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Open Access Highly Accessed Research article

Primary health care in rural Malawi - a qualitative assessment exploring the relevance of the community-directed interventions approach

Peter Makaula12*, Paul Bloch34, Hastings T Banda5, Grace Bongololo Mbera5, Charles Mangani2, Alexandra de Sousa6, Edwin Nkhono7, Samuel Jemu7 and Adamson S Muula2

Author Affiliations

1 Research for Health Environment and Development, P.O. Box 345, Mangochi, Malawi

2 Department of Community Health, College of Medicine, University of Malawi, Private Bag 360, Chichiri, Blantyre 3, Malawi

3 Centre for Health Research and Development, University of Copenhagen, Thorvaldsens Vej 57, Frederiksberg C, 1871, Denmark

4 Steno Health Promotion Center, Steno Diabetes Center, Niels Steensens Vej 8, Gentofte, DK-2820, Denmark

5 Research for Equity and Community Health Trust, P.O. Box 1597, Lilongwe, Malawi

6 Special Programme for Research and Training in Tropical Diseases, World Health Organisation, 20 Avenue Appia, Geneva 27, CH 1211, Switzerland

7 Ministry of Health, P.O. Box 30377, Capital City Lilongwe 3, Malawi

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BMC Health Services Research 2012, 12:328  doi:10.1186/1472-6963-12-328

Published: 20 September 2012



Primary Health Care (PHC) is a strategy endorsed for attaining equitable access to basic health care including treatment and prevention of endemic diseases. Thirty four years later, its implementation remains sub-optimal in most Sub-Saharan African countries that access to health interventions is still a major challenge for a large proportion of the rural population. Community-directed treatment with ivermectin (CDTi) and community-directed interventions (CDI) are participatory approaches to strengthen health care at community level. Both approaches are based on values and principles associated with PHC. The CDI approach has successfully been used to improve the delivery of interventions in areas that have previously used CDTi. However, little is known about the added value of community participation in areas without prior experience with CDTi. This study aimed at assessing PHC in two rural Malawian districts without CDTi experience with a view to explore the relevance of the CDI approach. We examined health service providers’ and beneficiaries’ perceptions on existing PHC practices, and their perspectives on official priorities and strategies to strengthen PHC.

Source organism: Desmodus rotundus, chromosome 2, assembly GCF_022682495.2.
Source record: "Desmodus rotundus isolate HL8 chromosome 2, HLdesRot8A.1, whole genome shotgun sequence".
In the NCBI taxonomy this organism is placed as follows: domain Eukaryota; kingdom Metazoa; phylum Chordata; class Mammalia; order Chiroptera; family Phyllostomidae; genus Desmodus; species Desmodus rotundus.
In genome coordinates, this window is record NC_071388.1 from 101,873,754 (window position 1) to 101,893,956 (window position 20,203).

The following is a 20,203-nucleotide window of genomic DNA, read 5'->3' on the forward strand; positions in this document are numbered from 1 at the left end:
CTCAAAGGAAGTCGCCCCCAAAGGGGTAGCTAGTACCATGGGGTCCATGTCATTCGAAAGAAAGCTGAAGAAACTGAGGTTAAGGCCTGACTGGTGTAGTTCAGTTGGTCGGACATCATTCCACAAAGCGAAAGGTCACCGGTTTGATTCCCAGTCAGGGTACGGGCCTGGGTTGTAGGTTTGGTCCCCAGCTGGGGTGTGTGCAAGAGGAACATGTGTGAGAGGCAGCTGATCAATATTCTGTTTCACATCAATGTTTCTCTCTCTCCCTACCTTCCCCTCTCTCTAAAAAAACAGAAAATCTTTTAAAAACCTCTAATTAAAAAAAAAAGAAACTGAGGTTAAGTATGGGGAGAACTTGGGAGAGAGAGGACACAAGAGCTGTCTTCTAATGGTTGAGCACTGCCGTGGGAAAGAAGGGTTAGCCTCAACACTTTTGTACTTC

We conducted 27 key informant interviews with health officials and partners at national, district and health centre levels; 32 focus group discussions with community members and in-depth interviews with 32 community members and 32 community leaders. Additionally, official PHC related documents were reviewed.


The findings show that there is a functional PHC system in place in the two study districts, though its implementation is faced with various challenges related to accessibility of services and shortage of resources. Health service providers and consumers shared perceptions on the importance of intensifying community participation to strengthen PHC, particularly within the areas of provision of insecticide treated bed nets, home case management for malaria, management of diarrhoeal diseases, treatment of schistosomiasis and provision of food supplements against malnutrition.


Our study indicates that intensified community participation based on the CDI approach can be considered as a realistic means to increase accessibility of certain vital interventions at community level.